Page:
“No duty is more urgent than that of returning thanks.” -James Allen
Recently, my mom told me that my beloved piano teacher had passed on. She had reached a high age and died peacefully in her sleep. This news, delivered to me via Facebook, hit me harder than I could have prepared myself for.
Sitting there in front of my computer, I remembered the circumstances of my meeting her. Originally, it was because my sister wanted to learn how to play piano.
It was by pure chance that I decided to go with her for her first lesson and I instantly fell in love with the teacher. She was the same age as my grandma, which was great because back then younger people terrified me. We hit it off right away.
I must have been around thirteen years old back then and I was in a really dark place of my young life. My eating disorder, which I had developed at the age of about ten, was starting to get more serious.
I lost weight rapidly and my exercising got out of hand. I was a shadow of myself and I was terribly insecure and weary of life.
Spending one hour a week with this unusually large, brilliant lady was like my sanctuary. When I closed the door of her tiny piano room, I knew I was in a safe place.
She listened to me when no one else did. If I showed you my piano skills today, you'd agree with me that we probably talked more than we practiced playing. Being with her was like the counseling I desperately needed.
I treasured each and every moment with her. I was more open to her about my anorexia, about my problems with the family, and my terrifying fear of my brother than I had ever been with somebody else. I trusted her. No matter how caught up I was in my illness, I never skipped a lesson.
Then, I went to the US and our ways separated. Over the years, I would hear frequent updates of how she was doing and I would send her the occasional letter.
When driving by her house, I would make a mental note to schedule some time for a visit sometime in the future. I never did.
My piano teacher had often told me that she had seen the vulnerability in my eyes and my posture when we first met. She saw that I was a broken soul and she knew that she was there to guide me and to help me through some of the hardest years of my life.
She gave me love when I needed it, without me having to ask for it. She wanted to take me under her wings and she did.
During those years, I was too young to understand the capacity of her love for me. But as the years went by, long after I had stopped taking lessons, I began to understand, and yet, I never thanked her in the way she deserved. I always allowed life to get in the way.
Why do we do that?
Why does the urgent so very often overshadow the important?
Why does the brain overrule the heart so many times?
Why do we choose the wrong path just because it seems more convenient at the time?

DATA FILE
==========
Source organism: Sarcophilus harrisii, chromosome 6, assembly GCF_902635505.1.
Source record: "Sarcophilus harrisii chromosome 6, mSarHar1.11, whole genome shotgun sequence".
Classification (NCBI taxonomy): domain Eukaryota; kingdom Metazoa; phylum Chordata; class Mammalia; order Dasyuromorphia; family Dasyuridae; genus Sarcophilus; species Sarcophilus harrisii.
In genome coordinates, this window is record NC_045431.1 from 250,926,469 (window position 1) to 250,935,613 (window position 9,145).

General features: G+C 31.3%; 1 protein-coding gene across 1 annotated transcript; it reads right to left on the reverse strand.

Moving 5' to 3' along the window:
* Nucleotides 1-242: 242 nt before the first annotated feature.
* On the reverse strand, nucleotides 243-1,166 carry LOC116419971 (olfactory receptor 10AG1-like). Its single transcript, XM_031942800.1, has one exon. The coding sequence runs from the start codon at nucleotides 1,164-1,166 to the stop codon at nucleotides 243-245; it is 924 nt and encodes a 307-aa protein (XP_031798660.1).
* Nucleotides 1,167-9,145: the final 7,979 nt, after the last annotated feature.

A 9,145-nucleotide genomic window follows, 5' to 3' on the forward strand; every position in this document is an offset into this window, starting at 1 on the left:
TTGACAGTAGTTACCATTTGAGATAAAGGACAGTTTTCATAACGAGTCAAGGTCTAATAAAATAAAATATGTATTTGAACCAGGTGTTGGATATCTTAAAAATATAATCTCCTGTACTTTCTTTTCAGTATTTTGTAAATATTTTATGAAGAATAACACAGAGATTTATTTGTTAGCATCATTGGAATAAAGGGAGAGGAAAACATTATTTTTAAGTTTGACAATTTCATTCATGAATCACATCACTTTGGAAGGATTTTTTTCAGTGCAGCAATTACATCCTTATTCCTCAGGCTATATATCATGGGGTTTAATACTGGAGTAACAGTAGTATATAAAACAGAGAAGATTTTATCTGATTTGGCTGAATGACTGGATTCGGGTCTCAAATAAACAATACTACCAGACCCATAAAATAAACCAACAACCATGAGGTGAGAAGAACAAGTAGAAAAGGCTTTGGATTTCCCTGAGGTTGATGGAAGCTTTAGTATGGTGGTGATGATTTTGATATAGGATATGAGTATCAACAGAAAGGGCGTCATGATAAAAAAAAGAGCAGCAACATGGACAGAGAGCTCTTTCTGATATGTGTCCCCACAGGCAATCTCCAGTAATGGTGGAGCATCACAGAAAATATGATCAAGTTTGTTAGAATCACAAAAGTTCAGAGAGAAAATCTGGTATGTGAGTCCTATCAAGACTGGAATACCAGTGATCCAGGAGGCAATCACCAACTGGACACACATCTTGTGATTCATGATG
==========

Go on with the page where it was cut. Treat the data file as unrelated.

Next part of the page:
Is it life itself? Is it that we're just too busy? Is it because we don't know any better? Is this just pure selfishness?
Let's face it; we could all do better, right?
I had so many chances, so many opportunities to see her, but I never made it happen. I mean, I have the best excuse: I was sick, terribly sick. So, it wasn't really a choice, right?
While that is true, there have been weeks in the past ten years when I was doing okay. Had I made an effort, I would have been able to visit her for an hour or two.
Yet, I thought that there would always be a tomorrow, a better occasion, a day when things were not so stressful and life would be less busy and complicated.
However, as we all know, tomorrow is not guaranteed.
And it is tragic to see that it takes the death of someone you genuinely loved to make you realize the importance of acting today.
There is no excuse for not expressing your feelings to your loved ones today. There is no excuse for not saying thank you today. There is no excuse for not taking ten minutes of your time to call someone who needs you. There is no excuse not to forgive someone who sincerely apologizes right now.
There is simply no good reason to postpone the important until tomorrow.
Knowing that I never told her how grateful I was for what she had been doing for me breaks my heart. Knowing that she will never hear how important she was in keeping me from going down the deep end is unforgivable.
The impact that she had on my life cannot be underrated. Not only did she save me from drowning many times, she also shared with me the wisdom she had gathered throughout her lifetime.
I remember sitting next to her in front of her piano soaking in every word she shared with me. And I cannot help but think of all the wisdom I missed by never visiting her again.
Maybe this knowledge would have prevented me from making the mistake of putting her out of my mind one too many times?
Maybe, maybe not. One thing I am certain of, however, is that she would have been delighted to see me again. She would have been moved to tears to see my husband for the first time.
She would have loved to see the woman I have come to be. And she would have deserved to know that I am recovering and doing so much better. The sparkle in my eyes should have been reflected in hers.
Appreciate the people who help you, who are there for you, who see that you are vulnerable and don't just look away. Appreciate them today and act on it.
This is your opportunity to do it—right now, while there’s time.
Photo by Kissa